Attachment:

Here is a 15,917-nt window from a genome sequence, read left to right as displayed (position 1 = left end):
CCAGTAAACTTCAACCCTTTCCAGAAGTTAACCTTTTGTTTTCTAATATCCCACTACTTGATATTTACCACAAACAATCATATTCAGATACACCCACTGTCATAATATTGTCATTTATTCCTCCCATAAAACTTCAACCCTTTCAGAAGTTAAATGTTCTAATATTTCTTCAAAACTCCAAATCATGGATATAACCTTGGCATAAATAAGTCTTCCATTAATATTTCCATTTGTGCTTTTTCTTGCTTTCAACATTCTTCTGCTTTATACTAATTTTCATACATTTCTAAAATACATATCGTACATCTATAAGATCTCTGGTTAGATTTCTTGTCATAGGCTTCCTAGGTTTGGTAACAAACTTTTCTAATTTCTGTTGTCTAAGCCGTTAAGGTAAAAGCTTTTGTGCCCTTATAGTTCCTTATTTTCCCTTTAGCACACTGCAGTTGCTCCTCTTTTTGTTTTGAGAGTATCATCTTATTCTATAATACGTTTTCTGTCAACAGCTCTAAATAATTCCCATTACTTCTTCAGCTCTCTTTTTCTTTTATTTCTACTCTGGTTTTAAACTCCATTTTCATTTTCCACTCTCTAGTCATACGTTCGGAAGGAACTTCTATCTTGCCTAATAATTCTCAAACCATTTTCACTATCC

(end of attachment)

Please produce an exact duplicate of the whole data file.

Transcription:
Here is a 15,917-nt window from a genome sequence, read left to right as displayed (position 1 = left end):
CCAGTAAACTTCAACCCTTTCCAGAAGTTAACCTTTTGTTTTCTAATATCCCACTACTTGATATTTACCACAAACAATCATATTCAGATACACCCACTGTCATAATATTGTCATTTATTCCTCCCATAAAACTTCAACCCTTTCAGAAGTTAAATGTTCTAATATTTCTTCAAAACTCCAAATCATGGATATAACCTTGGCATAAATAAGTCTTCCATTAATATTTCCATTTGTGCTTTTTCTTGCTTTCAACATTCTTCTGCTTTATACTAATTTTCATACATTTCTAAAATACATATCGTACATCTATAAGATCTCTGGTTAGATTTCTTGTCATAGGCTTCCTAGGTTTGGTAACAAACTTTTCTAATTTCTGTTGTCTAAGCCGTTAAGGTAAAAGCTTTTGTGCCCTTATAGTTCCTTATTTTCCCTTTAGCACACTGCAGTTGCTCCTCTTTTTGTTTTGAGAGTATCATCTTATTCTATAATACGTTTTCTGTCAACAGCTCTAAATAATTCCCATTACTTCTTCAGCTCTCTTTTTCTTTTATTTCTACTCTGGTTTTAAACTCCATTTTCATTTTCCACTCTCTAGTCATACGTTCGGAAGGAACTTCTATCTTGCCTAATAATTCTCAAACCATTTTCACTATCC